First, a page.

House Speaker John Boehner's fundraising skills are in a class of their own, helping him raise more than $43 million for accounts under his direct control and helping to raise tens of millions more to help Republican allies.
The Ohio lawmaker accounts for about one-fifth of the cash collected by House Republicans' campaign arm, the National Republican Congressional Committee. Boehner has written almost $18 million in checks to the group, which has raised $101 million this campaign cycle.
And he is spending his August recess on a 14-state bus tour to help the GOP hold the majority in the House, appearing at fundraisers for candidates, including one here Friday night for first-term Rep. Kevin Cramer.
"I'm glad he's on my team. Let's get him re-elected," Boehner said of Cramer during a fundraiser in an old dairy barn that is now an events center in Lincoln, a town of about 2,400 people southeast of Bismarck.
"(This) is about saving the American dream for my kids and yours," Boehner said in a 15-minute speech to roughly 250 lobbyists, business leaders and farmers who each paid $100 for a paper plate of hamburgers, potato salad and cookies.
By the time Boehner returns to Washington, he will have traveled 6,000 miles and appeared at campaign events for 20 Republicans candidates. He'll also have met with party leaders and the rank-and-file activists who fuel on-the-ground political organizing.
Friday evening, 82-year-old Elmer Knodel drove 85 miles from his farm in Drake, North Dakota, to get a chance to see Boehner — and to write Cramer a check.
"I've been corresponding with (Boehner) for years," Knodel said. "The speaker told me he was real glad to meet me."
Boehner's draw — and his rainmaking talents — ensure that he will lead the GOP as long as he wants.
He "is probably the more important Republican in America today," North Dakota Gov. Jack Dalrymple said as donors crowded to spend an August Friday night with the Ohio Republican.
Speculation about Boehner's retirement often quiets when operatives realize just how much of the tab his fundraising machine picks up.
The House speaker role typically brings with it tremendous fundraising potential. Former House Speaker Nancy Pelosi, for instance, sent more than $2 million from her campaign accounts to the Democratic Congressional Campaign Committee's unsuccessful bid to keep their majority in 2010. Democrats say she helped raise more than $20 million for the committee in that year, and her fundraising ability swelled to $27 million last year for the campaign committee.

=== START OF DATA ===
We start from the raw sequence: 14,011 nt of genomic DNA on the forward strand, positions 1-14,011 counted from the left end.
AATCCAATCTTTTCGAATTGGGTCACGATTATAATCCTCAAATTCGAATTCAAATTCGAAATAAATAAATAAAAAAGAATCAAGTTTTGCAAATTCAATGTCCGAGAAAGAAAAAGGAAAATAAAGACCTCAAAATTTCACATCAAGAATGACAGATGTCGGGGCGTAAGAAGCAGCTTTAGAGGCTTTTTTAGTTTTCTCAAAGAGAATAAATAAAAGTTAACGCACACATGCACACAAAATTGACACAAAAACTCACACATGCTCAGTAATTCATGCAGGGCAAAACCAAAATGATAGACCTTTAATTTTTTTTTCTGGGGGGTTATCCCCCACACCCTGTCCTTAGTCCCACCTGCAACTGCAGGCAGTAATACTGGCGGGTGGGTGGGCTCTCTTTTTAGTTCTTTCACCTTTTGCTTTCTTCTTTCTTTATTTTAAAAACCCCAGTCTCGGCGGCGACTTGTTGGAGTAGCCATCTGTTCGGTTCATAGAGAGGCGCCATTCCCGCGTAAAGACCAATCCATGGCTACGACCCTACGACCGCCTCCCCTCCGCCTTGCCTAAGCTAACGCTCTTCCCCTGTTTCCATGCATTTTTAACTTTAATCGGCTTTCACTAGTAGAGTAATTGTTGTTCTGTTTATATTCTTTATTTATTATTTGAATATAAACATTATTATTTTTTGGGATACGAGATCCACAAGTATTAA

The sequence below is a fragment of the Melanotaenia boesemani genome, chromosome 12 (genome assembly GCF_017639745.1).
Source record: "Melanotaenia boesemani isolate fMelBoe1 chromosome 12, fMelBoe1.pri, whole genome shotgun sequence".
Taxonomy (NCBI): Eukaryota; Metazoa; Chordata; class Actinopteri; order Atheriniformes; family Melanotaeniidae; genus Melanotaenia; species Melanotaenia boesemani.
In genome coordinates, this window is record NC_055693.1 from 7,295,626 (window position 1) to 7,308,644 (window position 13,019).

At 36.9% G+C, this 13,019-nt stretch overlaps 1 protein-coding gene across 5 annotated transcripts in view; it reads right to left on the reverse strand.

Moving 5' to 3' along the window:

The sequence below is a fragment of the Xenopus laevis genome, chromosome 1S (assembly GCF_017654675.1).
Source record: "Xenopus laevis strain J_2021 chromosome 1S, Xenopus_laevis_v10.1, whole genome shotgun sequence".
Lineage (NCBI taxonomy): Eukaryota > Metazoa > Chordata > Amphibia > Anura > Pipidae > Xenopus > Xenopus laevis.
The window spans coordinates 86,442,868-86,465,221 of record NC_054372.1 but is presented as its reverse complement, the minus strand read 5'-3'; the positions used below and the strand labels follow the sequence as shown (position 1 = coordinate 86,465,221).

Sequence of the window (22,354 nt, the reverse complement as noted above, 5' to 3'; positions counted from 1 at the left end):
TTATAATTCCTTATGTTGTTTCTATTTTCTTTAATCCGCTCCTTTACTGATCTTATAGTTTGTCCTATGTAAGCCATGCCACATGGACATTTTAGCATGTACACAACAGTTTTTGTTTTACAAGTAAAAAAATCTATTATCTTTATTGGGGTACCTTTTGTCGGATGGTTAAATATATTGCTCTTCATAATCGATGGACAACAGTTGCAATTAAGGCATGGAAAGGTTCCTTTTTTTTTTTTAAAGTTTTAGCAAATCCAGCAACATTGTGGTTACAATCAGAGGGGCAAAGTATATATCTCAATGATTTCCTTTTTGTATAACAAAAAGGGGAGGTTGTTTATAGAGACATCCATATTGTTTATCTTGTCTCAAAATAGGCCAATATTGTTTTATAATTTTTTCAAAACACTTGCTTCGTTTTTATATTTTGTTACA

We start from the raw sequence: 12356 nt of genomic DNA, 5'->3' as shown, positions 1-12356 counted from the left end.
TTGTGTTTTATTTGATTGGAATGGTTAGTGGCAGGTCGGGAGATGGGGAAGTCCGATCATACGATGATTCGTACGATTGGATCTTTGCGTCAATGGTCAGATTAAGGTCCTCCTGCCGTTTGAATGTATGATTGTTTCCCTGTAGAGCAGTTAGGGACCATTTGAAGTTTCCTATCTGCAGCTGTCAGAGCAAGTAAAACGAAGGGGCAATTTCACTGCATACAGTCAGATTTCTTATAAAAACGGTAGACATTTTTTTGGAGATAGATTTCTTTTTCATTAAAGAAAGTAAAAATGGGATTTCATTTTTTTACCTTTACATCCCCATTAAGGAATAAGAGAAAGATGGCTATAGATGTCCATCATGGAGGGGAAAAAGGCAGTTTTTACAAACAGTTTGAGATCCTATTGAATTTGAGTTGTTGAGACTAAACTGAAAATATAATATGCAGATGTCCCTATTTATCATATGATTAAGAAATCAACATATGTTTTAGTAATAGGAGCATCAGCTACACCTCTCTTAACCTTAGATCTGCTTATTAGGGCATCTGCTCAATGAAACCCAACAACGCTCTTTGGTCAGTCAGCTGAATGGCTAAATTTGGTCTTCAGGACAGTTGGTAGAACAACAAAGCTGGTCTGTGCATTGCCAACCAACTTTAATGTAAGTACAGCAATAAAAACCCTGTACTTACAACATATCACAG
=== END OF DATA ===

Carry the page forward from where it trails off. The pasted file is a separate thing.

Pelosi, still the top Democrat in the House, has already paid $1 million directly to the congressional campaign committee this year and has helped it raise more than $45 million this cycle, party officials said.
But Boehner, who rose to the House's top job after 2010's tea party-driven elections removed Pelosi from the speaker's office, has been a more hands-on fundraiser. Pelosi tended to help other Democratic political machines raise money, whereas Boehner favors collecting the cash through his committees and doling it out from there.
For instance, Boehner's Ohio re-election campaign raised $15 million and his national fundraising committee raised more than $25 million. His grass-roots committee, The Freedom Project, raised an additional almost $3 million.
Boehner's fundraising footprint is significantly larger than shows up on federal campaign tallies, raising tens of millions more through fundraising letters, automated phone calls and emails that have the speaker's signature. Events like the one Friday evening near Bismarck only add to that tally.
The National Republican Congressional Committee officials declined to detail how much Boehner-backed fundraising pitches collect for them. But committee aides praise Boehner's cooperation.
"Speaker Boehner is a leader in every sense of the word," committee spokeswoman Andrea Bozek said. "When it comes to growing our majority, he sets an example for the rest of the team."
Even with Boehner's deep pockets and draw among donors, the House Republicans' campaign committee continues to lag its Democratic rival. Heading into July, the Democratic committee had raised almost $125 million this cycle and outraised the Republicans in 16 of the previous 18 months.
But as Boehner considers retirement in coming years, Republican operatives are looking around for the next prodigious fundraiser.
With Majority Leader Eric Cantor's surprising primary loss and his resignation from Congress, the House Republicans are already down a major fundraiser. Cantor's ERIC PAC raised $3.8 million this cycle and his campaign raised almost $6.2 million.
Yet Cantor's political operations gave just $30,000 directly to the House campaign committee.
Boehner is just one of three elected officials who have moved more than $1 million directly to the committee. Former National Republican Congressional Committee chief Jeb Hensarling has moved $2.1 million from his campaign account. And Rep. Paul Ryan has moved almost $1.5 million from his House re-election committee to the party panel.
But none approaches the almost $18 million in direct giving from Boehner.
Elliott reported from Washington.
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